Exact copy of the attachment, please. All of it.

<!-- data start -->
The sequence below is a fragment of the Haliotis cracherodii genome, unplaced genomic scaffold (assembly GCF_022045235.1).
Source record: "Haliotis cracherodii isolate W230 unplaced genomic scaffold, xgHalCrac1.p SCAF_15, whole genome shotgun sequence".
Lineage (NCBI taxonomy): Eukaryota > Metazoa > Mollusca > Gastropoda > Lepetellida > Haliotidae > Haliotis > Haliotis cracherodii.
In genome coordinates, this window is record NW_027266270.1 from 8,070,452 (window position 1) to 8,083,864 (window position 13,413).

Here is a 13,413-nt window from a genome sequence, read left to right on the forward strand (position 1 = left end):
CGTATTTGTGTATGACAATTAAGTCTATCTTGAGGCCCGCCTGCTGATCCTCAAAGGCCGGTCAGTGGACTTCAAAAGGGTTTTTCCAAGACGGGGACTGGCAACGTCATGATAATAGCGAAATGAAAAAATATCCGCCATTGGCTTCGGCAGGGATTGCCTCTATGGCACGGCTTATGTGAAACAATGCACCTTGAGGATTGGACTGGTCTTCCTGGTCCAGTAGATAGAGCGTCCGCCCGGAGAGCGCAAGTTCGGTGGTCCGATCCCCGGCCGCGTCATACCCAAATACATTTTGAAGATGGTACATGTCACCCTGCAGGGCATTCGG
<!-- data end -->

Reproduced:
The sequence below is a fragment of the Haliotis cracherodii genome, unplaced genomic scaffold (assembly GCF_022045235.1).
Source record: "Haliotis cracherodii isolate W230 unplaced genomic scaffold, xgHalCrac1.p SCAF_15, whole genome shotgun sequence".
Lineage (NCBI taxonomy): Eukaryota > Metazoa > Mollusca > Gastropoda > Lepetellida > Haliotidae > Haliotis > Haliotis cracherodii.
In genome coordinates, this window is record NW_027266270.1 from 8,070,452 (window position 1) to 8,083,864 (window position 13,413).

Here is a 13,413-nt window from a genome sequence, read left to right on the forward strand (position 1 = left end):
CGTATTTGTGTATGACAATTAAGTCTATCTTGAGGCCCGCCTGCTGATCCTCAAAGGCCGGTCAGTGGACTTCAAAAGGGTTTTTCCAAGACGGGGACTGGCAACGTCATGATAATAGCGAAATGAAAAAATATCCGCCATTGGCTTCGGCAGGGATTGCCTCTATGGCACGGCTTATGTGAAACAATGCACCTTGAGGATTGGACTGGTCTTCCTGGTCCAGTAGATAGAGCGTCCGCCCGGAGAGCGCAAGTTCGGTGGTCCGATCCCCGGCCGCGTCATACCCAAATACATTTTGAAGATGGTACATGTCACCCTGCAGGGCATTCGG